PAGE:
The educators are a resourceful bunch who have devised a wide variety of strategies to make use of those points. I go to a store that sells items for five dollars and purchase a prize to give to the student who has accumulated the most points at the end of each quarter. After that, I reset their bubbles. You decide what’s best for both you and the students in your class. However, I am aware that students enjoy amassing points even when there are no prizes involved.
ClassDojo is used by all of the teachers at my school, including the ones who are not particularly savvy when it comes to technology. When students come to me for Book Club or Math Intervention, I divide them up into their own individual “dojo” classes and teach them individually. ClassDojo receives responses from the students.
2. Sharing Data
ClassDojo keeps track of the behaviour in your classroom automatically by recording which behaviours were clicked on. You have the option of configuring it to generate reports that are then sent as emails to the parents. Parents are able to communicate with one another through either printed or emailed invitations. After they have successfully connected, an email will be sent to them every Friday prompting them to check their child’s reports. Receiving the reports is something that the parents of my students look forward to doing because it keeps them informed.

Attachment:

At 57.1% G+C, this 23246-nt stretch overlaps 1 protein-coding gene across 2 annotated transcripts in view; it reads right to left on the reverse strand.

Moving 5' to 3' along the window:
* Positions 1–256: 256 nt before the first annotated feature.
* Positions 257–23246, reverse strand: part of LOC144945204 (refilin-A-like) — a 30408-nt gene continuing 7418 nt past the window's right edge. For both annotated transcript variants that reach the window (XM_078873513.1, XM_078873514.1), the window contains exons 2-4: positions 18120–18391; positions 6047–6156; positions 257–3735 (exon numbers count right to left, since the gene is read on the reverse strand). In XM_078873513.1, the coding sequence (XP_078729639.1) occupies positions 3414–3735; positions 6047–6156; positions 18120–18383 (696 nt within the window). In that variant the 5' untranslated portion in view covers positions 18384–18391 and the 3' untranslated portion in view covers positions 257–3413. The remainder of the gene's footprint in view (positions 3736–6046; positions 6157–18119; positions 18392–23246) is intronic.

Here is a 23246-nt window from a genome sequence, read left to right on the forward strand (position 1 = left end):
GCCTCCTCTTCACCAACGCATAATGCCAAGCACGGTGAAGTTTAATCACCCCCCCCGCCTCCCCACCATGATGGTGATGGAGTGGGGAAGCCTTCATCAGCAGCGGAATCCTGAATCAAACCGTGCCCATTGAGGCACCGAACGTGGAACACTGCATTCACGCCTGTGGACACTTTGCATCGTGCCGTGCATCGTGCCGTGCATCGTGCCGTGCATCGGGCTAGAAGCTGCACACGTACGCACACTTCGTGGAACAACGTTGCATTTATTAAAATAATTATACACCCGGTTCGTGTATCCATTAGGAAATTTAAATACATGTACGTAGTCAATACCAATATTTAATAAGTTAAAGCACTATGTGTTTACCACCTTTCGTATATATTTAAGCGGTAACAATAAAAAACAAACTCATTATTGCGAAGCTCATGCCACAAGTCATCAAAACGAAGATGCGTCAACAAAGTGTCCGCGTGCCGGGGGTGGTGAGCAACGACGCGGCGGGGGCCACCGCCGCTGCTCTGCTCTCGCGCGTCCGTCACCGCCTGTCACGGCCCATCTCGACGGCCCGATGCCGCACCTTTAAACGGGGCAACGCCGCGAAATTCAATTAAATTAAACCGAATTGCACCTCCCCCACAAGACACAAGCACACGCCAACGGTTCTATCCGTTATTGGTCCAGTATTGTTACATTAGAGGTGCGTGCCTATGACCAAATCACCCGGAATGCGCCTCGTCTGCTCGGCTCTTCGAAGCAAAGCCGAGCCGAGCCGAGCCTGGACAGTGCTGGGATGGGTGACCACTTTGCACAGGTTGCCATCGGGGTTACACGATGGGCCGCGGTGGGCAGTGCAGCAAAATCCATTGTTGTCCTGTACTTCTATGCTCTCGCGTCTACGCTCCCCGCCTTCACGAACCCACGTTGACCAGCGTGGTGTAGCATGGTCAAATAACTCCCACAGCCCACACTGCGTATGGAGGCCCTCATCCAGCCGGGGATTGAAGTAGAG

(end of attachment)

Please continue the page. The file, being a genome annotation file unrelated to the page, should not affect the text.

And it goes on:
The reports are clear and simple to understand. You have the option of viewing data on a daily or weekly basis, and you can set the range that you want to view. The information is presented in the form of a donut chart that illustrates the percentage of behaviours that were clicked, and underneath the chart is a written version of the data for each day. All of this information can be compiled into end-of-year reports if necessary.
ClassDojo recently added a feature called Trendspotter, which gives teachers the ability to analyse patterns of behaviour exhibited by their students. This is a wonderful opportunity to think about what is working well in your classrooms and what could use some improvement. It’s possible, for instance, that you’ll realise on Fridays that you’ve accumulated the most amount of negative points. You can use this data to help you reflect on why Fridays appear to be challenging for you, what you can do to change it, and then use data from Trendspotter to determine whether or not your strategies were successful.